I came across some code which was filling an array of objects like so:

const getObj = () => {
  return {a: 1, b: 2, c: 3};

const arr = Array(3).fill(null).map(getObj);

However, I'm wondering what the main purpose of fill(null).map(getObj) is? It seems redundant as I can simply write the following and get the same resulting array:

const getObj = () => {
  return {a: 1, b: 2, c: 3};

const arr = Array(3).fill(getObj());

So, I'm wondering if these two lines of code do exactly the same thing or if there is something I'm missing?

The resulting arrays (top array first method with fill + map bottom array is only using map):

enter image description here

  • I agree, this is absolutely redundant
    – dganenco
    Jun 21, 2019 at 14:01
  • 1
    Nice, good 2 know Jun 21, 2019 at 14:08
  • 3
    These are not the same; one calls getObj once, one calls it for each array entry. There's no reason to do anything this way, though. Jun 21, 2019 at 14:10

3 Answers 3


Array(3).fill(getObj()) will fill your array with references to the same object, Array(3).fill(null).map(getObj) will create object per element. See the example below:

const getObj = () => {
  return {a: 1, b: 2, c: 3};

const arr = Array(3).fill(null).map(getObj);
arr[0].b = 4;

const arr1 = Array(3).fill(getObj());
arr1[0].b = 4;

  • Ah, I see now. It makes sense now why .fill + .map is used now. Thank you
    – Shnick
    Jun 21, 2019 at 14:08

When it comes to Array.fill it is stated in the documentation that:

When fill gets passed an object, it will copy the reference and fill the array with references to that object.

So using a Array.fill with objects has somewhat limited application unless you really want to have multiple objects pointing to the same reference. In more than few use cases however that would lead to bugs if not understood.

For the 2nd case where you do Array(3).fill(null).map(getObj) this is one of the ways to create a new array based on a given arbitrary size and at the same time fill it with new objects.

The real need for the fill(null) is due to the fact that calling Array(3) would only do one thing. Create a new array and set its length property to 3. That is it!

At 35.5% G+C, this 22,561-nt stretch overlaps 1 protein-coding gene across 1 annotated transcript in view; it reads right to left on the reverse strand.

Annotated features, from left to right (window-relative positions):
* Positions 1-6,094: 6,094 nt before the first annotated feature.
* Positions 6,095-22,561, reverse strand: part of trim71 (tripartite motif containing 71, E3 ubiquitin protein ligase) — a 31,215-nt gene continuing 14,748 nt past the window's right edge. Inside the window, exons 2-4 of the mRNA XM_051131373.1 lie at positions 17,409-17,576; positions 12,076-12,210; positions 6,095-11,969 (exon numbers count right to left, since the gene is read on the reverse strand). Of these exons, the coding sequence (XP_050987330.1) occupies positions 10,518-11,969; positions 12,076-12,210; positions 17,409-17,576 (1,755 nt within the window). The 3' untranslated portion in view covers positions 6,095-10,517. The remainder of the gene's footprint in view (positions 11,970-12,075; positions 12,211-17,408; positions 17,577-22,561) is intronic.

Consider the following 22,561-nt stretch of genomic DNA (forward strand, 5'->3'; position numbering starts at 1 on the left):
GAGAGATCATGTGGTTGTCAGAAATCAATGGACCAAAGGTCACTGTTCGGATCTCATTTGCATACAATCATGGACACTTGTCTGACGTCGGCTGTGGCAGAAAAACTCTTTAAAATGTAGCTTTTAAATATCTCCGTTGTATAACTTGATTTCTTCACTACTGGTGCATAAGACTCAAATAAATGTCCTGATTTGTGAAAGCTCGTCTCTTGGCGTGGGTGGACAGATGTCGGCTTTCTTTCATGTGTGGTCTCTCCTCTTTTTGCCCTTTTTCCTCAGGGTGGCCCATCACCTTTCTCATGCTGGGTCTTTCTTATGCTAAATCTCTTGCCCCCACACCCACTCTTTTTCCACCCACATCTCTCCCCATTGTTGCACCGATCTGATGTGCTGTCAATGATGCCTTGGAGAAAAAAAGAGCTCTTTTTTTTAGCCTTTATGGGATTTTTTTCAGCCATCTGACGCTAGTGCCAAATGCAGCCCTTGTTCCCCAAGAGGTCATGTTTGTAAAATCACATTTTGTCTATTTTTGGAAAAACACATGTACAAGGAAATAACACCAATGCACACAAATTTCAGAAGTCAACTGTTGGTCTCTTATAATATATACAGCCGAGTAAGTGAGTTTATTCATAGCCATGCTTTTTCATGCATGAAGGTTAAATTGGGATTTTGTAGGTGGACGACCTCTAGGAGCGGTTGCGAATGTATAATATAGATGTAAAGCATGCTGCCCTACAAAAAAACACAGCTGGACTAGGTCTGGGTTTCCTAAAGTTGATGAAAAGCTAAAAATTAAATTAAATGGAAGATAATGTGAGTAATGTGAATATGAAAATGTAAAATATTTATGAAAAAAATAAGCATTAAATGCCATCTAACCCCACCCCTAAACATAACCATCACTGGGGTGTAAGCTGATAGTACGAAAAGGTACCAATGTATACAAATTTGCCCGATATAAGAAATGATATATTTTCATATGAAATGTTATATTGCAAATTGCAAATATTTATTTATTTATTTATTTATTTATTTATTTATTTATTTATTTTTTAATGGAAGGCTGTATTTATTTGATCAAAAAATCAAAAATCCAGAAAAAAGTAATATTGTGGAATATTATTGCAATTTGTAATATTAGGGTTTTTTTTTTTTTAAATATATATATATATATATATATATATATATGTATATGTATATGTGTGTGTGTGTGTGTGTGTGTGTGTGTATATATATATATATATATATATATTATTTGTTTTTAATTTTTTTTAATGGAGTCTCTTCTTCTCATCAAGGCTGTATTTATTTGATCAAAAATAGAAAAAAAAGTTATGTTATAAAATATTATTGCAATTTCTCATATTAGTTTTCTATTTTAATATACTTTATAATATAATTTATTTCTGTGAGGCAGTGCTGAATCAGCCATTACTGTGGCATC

let arr = Array(3); // returns new array with its "length" property set to 3

console.log(arr); // [empty × 3]  <-- browser console

So that array now has only length and bunch of empty elements. You can't do much with it until it actually has values. Therefore the need for fill so that you give it any value and then map through it to set the values you actually want. Using Array.map and calling each iteration your function guarantees you do not have same references. You could have skipped the fill step and done something like this:

const getObj = () => ({a: 1, b: 2, c: 3});

// using array destructuring
let arr = [...Array(3)].map(getObj);
arr[0].a = 3;

// using Array.from
let arr2 = Array.from(Array(3)).map(getObj);
arr2[0].a = 3;

There are somewhat shorter and get you the exact same result of filling the array with specified length with objects and not references to the same object.

The trick here is that both would "fill" the array after it is defined with undefined values instead, after which the map would fill it with the values we want.

  • Do we really need fill(null) if we want to fill an array with getObj by value? In other words, what's the difference between Array(3).fill(null).map(getObj); vs. Array(3).map(getObj)? Don't we get the same result?
    – Mike
    Sep 7 at 8:42

One thing no other answer has brought up is that the Array.from function optionally accepts a mapping function for the array you provide:

const getObj = () => ({a: 1, b: 2, c: 3});

// Array.from also accepts ArrayLikes. 
// As such, constructing an array is unnecessary.
const arr = Array.from({length: 3}, getObj);

arr[0].a = 0;

console.log(arr[0]); // outputs {a: 0, b: 2, c: 3}
console.log(arr[1]); // outputs {a: 1, b: 2, c: 3}
console.log(arr[2]); // outputs {a: 1, b: 2, c: 3}

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